Astronomers have discovered the heavy element barium in the atmosphere of two very hot gas giant planets named WASP-76 b and WASP-121.
Simulation of an iron rain at midnight by WASP-76 b.
Simulation of an iron rain in the middle of the night by WSP-76 b. (Photo: ESO).
Discovery bari around the two exoplanets WASP-76 b and WĄSP-121 b mark the heaviest element ever found in the atmosphere of a planet orbiting a star other than the Sun. The discovery could reveal conditions around Jupiter’s hot exoplanets, gas giants that orbit close to their host stars and are often affected by tidal locking, with one day side always rotating toward the star and the night side facing toward space. The close distance means that the hot planet Jupiter takes only a few days to orbit the host star and has a temperature of more than 1,000 degrees Celsius.
WASP-76 b is an extremely unique example of a hot planet Jupiter. Previously, astronomers found that daytime temperatures could reach 2,400 degrees Celsius, hot enough to evaporate iron and other metals.. When blown by the wind in the cooler night of WASP-76 b, the vaporized iron liquefies and falls onto the wall.h “rain of iron”. Even under such unusual and intense conditions, researchers still did not expect to find barium, an element 2.5 times heavier than iron, in the atmosphere of WASP-76 b or WASP-121 b.
“The puzzling question is why such a heavy element is found in the upper atmosphere of these exoplanets”, Tomás Azevedo Silva, research team leader at the University of Porto and the Institute of Astrophysics and Space Sciences of Portugal, shared the announcement from the European Southern Observatory (ESO). Silva and his colleagues used several ESO telescopes for this study. They announced their discovery on October 13 in the journal Astronomy & Astrophysics.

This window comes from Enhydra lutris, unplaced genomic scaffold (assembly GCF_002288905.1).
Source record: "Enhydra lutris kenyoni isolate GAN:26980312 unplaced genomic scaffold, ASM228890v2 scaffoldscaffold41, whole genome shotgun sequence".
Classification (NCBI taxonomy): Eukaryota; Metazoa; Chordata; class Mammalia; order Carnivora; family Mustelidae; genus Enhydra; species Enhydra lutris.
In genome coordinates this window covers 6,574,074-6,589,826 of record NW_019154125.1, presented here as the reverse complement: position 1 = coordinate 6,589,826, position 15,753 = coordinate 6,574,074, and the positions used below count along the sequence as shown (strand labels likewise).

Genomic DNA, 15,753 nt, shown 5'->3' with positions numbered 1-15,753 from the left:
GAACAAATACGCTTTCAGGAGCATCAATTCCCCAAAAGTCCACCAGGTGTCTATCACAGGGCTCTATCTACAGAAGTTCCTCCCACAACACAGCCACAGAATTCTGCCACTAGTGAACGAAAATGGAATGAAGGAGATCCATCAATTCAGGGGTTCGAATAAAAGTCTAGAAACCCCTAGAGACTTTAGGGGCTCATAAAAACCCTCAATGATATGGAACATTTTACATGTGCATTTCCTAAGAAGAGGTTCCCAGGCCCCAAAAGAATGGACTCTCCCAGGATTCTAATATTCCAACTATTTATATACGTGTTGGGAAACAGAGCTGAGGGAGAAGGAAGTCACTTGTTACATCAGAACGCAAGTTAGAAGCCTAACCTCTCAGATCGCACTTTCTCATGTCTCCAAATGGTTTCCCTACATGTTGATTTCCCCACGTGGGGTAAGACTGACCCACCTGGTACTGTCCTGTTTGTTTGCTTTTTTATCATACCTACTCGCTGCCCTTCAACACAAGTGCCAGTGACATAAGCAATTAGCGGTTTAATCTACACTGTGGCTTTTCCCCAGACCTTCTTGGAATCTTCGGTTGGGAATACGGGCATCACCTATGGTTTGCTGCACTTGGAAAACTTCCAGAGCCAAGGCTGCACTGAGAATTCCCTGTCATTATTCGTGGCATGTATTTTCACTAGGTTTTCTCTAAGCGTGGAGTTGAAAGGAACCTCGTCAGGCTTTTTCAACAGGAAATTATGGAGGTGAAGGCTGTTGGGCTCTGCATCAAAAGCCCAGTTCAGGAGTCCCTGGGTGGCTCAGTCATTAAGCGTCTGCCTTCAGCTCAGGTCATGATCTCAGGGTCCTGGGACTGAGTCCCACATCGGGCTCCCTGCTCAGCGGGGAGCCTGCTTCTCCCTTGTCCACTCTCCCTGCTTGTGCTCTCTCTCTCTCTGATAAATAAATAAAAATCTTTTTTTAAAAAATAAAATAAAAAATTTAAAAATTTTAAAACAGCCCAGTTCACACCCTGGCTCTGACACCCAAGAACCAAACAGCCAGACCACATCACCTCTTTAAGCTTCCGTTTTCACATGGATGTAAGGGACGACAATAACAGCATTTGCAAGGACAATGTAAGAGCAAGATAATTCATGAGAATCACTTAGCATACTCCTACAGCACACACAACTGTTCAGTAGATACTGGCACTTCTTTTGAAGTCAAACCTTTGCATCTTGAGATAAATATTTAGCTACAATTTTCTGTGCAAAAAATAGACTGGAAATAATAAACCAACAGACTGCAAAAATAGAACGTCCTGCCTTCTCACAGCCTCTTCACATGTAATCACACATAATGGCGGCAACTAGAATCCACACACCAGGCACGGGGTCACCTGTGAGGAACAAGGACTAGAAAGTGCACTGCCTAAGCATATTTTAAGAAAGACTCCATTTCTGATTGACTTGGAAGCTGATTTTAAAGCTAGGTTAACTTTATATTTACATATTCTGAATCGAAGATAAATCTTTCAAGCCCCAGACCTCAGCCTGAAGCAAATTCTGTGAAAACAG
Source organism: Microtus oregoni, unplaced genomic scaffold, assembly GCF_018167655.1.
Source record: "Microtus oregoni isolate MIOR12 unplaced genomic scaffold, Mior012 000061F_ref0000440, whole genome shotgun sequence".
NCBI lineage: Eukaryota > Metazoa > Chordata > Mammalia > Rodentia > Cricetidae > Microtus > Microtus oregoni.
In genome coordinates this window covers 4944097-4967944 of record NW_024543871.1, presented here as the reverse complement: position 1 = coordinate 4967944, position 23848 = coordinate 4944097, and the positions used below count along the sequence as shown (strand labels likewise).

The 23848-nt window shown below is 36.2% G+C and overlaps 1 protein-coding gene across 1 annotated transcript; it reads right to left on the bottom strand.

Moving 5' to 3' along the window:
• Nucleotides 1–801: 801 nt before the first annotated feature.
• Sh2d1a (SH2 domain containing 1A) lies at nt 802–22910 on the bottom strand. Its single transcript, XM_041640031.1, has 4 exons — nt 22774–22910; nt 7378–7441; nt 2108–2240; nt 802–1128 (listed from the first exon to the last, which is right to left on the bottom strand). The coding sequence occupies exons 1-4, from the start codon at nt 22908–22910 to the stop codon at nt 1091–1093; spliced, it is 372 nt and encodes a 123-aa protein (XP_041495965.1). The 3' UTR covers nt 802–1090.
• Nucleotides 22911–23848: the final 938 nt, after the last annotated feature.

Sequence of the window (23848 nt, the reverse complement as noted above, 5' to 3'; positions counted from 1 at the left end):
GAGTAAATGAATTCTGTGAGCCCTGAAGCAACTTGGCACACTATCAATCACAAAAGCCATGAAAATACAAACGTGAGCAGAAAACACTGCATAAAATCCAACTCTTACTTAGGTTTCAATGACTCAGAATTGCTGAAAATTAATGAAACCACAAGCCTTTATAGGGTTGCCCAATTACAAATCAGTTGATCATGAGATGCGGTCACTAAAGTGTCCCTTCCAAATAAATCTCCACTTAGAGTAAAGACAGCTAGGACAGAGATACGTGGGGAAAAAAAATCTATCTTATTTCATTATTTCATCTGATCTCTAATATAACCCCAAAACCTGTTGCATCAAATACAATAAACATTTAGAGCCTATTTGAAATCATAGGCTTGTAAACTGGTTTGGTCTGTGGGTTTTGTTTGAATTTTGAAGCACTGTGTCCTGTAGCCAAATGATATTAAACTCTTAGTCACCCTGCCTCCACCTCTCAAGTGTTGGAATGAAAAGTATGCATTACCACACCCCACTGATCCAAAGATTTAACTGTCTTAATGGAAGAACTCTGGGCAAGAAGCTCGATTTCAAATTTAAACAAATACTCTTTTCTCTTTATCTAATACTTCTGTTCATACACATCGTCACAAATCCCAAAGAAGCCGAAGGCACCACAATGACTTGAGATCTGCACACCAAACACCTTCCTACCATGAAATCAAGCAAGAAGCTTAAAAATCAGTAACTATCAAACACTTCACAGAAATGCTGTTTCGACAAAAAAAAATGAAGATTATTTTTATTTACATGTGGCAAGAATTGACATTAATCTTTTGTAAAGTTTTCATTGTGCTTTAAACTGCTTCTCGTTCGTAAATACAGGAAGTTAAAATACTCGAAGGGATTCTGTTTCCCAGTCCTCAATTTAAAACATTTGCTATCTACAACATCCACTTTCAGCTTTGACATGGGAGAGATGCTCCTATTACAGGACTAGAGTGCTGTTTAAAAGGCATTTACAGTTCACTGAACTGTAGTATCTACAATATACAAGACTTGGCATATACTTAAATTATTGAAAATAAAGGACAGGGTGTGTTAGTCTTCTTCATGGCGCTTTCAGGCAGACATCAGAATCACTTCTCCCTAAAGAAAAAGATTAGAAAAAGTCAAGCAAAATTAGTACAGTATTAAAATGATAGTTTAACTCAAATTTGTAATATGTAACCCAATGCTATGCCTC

The planets’ strong gravity led the team to predict that heavy elements such as barium would sink quickly into the lower layers of the atmosphere. They do not know exactly what natural process led to the existence of barium in the atmosphere of WASP-76 b or WĄSP-121 b. Astronomers use a technique called spectroscopy to understand the chemical composition of exoplanets. This technique is based on elements absorbing and emitting light at specific frequencies. Therefore, when starlight passes through a planet’s atmosphere, elements in the atmosphere leave their own signature.
Silva and his colleagues used the ESPRESSO spectrometer at the Very Large Telescope in Chile to determine the atmospheric composition of WASP-76 b and WASP-121 b. In the future, they will continue to use instruments such as the spectrometer (ANDES) of the Extremely Large Telescope under construction in Chile, making it possible to analyze the atmospheres of both planets of the same size and of smaller planets outside of the solar system.
Article source: VnExpress
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Recently, astronomers discovered the heavy element barium in the atmosphere of two super-hot gas giant planets named WASP-76 b and WASP-121.